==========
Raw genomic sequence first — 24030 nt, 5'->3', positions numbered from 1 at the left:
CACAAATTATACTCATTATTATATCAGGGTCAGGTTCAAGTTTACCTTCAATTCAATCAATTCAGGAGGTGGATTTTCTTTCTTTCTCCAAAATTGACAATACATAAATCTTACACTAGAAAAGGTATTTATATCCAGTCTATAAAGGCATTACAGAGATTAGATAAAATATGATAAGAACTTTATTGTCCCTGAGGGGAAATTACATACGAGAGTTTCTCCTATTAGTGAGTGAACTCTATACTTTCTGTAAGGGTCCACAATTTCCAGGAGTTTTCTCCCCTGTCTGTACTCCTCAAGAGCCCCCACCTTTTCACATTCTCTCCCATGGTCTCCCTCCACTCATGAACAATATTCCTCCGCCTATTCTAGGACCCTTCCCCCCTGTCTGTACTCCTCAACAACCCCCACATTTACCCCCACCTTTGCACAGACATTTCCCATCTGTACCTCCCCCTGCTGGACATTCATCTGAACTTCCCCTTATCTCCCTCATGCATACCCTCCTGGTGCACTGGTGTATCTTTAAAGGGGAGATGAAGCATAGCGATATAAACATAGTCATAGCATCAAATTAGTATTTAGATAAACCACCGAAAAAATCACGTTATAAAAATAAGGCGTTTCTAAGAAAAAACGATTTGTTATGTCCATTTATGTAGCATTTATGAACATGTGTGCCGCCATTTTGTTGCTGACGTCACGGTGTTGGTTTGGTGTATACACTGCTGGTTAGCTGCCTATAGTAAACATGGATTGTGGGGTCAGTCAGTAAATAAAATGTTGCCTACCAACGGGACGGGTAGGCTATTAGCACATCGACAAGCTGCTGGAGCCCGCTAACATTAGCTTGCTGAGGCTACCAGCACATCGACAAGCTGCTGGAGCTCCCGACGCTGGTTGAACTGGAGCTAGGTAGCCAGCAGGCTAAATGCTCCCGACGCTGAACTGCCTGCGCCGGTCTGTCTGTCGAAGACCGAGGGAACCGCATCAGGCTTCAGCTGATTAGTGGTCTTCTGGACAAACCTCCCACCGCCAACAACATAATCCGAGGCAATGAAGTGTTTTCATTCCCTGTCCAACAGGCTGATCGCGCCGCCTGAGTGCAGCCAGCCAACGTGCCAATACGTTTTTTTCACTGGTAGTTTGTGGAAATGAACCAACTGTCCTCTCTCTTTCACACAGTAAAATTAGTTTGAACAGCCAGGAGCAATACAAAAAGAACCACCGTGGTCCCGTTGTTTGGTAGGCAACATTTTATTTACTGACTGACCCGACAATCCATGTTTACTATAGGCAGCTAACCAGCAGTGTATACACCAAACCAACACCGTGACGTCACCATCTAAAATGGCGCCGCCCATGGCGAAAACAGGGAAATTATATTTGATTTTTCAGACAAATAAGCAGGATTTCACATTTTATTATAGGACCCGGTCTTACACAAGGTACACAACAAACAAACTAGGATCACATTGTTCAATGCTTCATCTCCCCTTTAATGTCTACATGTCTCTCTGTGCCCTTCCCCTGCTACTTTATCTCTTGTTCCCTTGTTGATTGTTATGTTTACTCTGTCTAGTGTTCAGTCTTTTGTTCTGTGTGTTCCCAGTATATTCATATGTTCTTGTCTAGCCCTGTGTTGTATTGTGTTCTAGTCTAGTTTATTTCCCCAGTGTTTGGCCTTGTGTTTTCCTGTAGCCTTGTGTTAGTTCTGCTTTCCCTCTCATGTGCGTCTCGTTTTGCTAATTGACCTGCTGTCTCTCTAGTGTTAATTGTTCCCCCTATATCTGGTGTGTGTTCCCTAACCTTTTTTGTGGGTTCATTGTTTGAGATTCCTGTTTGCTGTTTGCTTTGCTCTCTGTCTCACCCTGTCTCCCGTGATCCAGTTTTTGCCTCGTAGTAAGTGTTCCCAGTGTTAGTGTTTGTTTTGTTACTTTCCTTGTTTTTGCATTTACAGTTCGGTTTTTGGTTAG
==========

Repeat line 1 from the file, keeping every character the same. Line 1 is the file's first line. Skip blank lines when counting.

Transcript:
Raw genomic sequence first — 24030 nt, 5'->3', positions numbered from 1 at the left: